SINGAPORE - After waiting close to 20 hours at Surabaya’s Juanda International Airport, a Singaporean mother-daughter pair finally boarded a 2.5 hour Scoot flight for Singapore, at 8pm Indonesian time.
Ms Rukzana Hamid, 36, and her 15-year-old daughter, Nur Humairah, had been caught up in the chaos that followed the eruption of Bali’s Mount Agung.
They were on the island for a holiday to help the teenager unwind before her O levels next year.
But the temporary closure of Bali’s Ngurah Rai International Airport, 60km from the volcano, meant they had to make a gruelling journey from the island to Surabaya to try to get a flight back to Singapore.
They had to contend with traffic jams caused by flooding as well as a 10½-hour car ride with no toilet breaks and no sleep for Ms Rukzana.
The pair had been on holiday since Nov 24 and were initially scheduled to return to Singapore on Nov 29 on a Scoot flight. But the Bali airport was closed on Monday and Tuesday, and reopened only on Wednesday.
Ms Rukzana said: "Scoot told us that they were clearing the backlog of passengers from Monday and Tuesday and could not put us on a flight from Bali to Singapore anytime soon."
She added that they were told that it would be better at Surabaya airport so they got the Scoot staff in Bali to arrange for another flight with their counterparts in Surabaya.
Ms Rukzana arranged for her own private transport to Surabaya, which is on Java Island. She had heard that two coaches headed for Surabaya had broken down in the jungle.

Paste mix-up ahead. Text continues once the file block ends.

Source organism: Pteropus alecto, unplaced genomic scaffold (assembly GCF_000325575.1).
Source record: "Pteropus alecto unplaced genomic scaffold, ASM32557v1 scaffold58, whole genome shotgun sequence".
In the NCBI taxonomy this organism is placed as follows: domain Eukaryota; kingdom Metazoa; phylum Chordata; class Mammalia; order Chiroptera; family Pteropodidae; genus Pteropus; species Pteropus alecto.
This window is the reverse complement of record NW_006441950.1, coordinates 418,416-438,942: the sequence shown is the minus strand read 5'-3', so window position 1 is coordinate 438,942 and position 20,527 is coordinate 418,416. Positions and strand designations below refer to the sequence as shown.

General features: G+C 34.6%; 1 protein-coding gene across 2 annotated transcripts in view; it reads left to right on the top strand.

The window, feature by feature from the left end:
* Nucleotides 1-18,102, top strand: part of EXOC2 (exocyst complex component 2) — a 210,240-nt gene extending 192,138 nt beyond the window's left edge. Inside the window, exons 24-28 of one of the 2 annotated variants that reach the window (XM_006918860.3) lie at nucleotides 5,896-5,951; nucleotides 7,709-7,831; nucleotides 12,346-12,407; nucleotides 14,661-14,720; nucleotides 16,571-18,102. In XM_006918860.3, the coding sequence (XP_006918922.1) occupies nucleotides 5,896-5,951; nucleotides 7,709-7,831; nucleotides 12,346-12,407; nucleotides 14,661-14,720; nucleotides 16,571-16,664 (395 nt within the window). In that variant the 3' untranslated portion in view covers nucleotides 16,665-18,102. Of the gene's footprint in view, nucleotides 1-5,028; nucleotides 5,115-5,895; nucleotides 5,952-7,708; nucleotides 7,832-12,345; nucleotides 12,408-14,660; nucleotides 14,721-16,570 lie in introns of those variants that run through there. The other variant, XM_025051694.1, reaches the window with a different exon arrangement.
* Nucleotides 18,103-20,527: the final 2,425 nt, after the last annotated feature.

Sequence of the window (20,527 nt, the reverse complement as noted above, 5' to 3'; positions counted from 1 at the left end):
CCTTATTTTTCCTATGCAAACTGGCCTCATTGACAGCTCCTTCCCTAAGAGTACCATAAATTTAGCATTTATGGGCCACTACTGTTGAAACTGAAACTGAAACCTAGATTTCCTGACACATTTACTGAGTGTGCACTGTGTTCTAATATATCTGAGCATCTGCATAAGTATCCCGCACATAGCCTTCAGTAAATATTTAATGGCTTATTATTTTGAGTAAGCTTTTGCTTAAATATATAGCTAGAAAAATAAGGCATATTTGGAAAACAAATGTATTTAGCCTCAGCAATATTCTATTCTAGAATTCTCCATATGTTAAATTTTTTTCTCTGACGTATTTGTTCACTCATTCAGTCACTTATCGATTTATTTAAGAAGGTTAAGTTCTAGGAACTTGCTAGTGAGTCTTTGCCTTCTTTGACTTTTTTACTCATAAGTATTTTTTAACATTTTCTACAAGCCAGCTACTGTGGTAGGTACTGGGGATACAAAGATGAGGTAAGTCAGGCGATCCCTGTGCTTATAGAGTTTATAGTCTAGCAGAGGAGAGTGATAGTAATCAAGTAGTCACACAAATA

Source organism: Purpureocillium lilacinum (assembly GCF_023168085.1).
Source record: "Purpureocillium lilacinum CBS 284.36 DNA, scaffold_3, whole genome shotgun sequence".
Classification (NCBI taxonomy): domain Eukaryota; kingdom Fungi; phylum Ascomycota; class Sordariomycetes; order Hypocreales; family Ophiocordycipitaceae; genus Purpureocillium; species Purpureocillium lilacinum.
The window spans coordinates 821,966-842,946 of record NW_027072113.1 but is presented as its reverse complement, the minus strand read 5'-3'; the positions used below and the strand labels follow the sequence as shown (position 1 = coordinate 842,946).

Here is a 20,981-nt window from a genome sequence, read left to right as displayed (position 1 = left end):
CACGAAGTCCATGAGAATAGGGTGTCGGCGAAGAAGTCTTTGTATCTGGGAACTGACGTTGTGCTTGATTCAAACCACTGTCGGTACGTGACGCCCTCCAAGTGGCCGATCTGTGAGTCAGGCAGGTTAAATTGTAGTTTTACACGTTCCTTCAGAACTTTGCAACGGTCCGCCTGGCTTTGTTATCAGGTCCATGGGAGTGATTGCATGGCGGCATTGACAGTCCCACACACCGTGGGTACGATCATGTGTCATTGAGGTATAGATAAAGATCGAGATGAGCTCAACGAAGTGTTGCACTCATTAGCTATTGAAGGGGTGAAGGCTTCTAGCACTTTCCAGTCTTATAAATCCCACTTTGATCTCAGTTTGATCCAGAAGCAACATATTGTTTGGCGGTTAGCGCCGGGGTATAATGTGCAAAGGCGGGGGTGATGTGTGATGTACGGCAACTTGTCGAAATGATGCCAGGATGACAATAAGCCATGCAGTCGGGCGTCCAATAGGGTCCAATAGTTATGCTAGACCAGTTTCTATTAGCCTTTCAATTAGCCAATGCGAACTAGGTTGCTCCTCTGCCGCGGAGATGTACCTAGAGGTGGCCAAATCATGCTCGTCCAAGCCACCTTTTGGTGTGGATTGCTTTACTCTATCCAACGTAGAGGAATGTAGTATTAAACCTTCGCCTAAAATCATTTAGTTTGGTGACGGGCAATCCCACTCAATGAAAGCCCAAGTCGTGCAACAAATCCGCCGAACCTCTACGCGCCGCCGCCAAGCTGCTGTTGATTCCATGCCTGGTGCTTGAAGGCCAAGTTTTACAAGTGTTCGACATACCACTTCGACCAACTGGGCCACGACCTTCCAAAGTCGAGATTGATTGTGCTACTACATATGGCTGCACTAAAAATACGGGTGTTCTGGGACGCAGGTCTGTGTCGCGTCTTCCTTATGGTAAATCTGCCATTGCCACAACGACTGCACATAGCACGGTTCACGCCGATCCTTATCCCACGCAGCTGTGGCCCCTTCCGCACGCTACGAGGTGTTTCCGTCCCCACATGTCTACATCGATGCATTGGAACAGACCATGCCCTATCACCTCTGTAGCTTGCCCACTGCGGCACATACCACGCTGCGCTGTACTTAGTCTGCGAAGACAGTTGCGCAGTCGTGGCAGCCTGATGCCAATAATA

"It's very dangerous for two females to get stuck in the middle of a jungle," she said, adding that this was an option many also took.
The car journey cost her $300 and comprised a four-hour ride to the Gilimanuk ferry terminal.
What followed was a one-hour ferry ride and then a non-stop 10½-hour journey to Surabaya on a bumpy road.
They reached Surabaya airport in the early hours of Thursday.
She said: “I have not slept or showered. It was just the two of us on the road, I wanted to keep watch and make sure the driver didn’t go off-route.”
There was some chaos at the Surabaya Juanda International Airport, but most Singaporeans have been helping one another.
She said: "The Singaporeans are tired and frustrated but we are trying to do the right thing. There is a consensus among us to keep things calm.
"We have exchanged numbers with each other to keep each other updated on the flight situation when we go for toilet or coffee breaks."
Scoot said that due to overwhelming demand, some of its passengers who arrived in Surabaya via its coaches were unable to be accommodated on a return flight on Thursday morning. The airline then arranged for an additional flight in Surabaya in the afternoon.
Mount Agung has been spitting ash into the air and blocking flight paths. Some experts have warned that this could go on for weeks before a major eruption takes place.
Lawyer Jagjit Singh Gill, 45, who had booked a family holiday to Bali in mid-December, said: “We have to wait and see. We are worried that we might get stranded.”
He added that airlines should continue to allow holiday-makers to re-book their flights to other destinations for upcoming trips.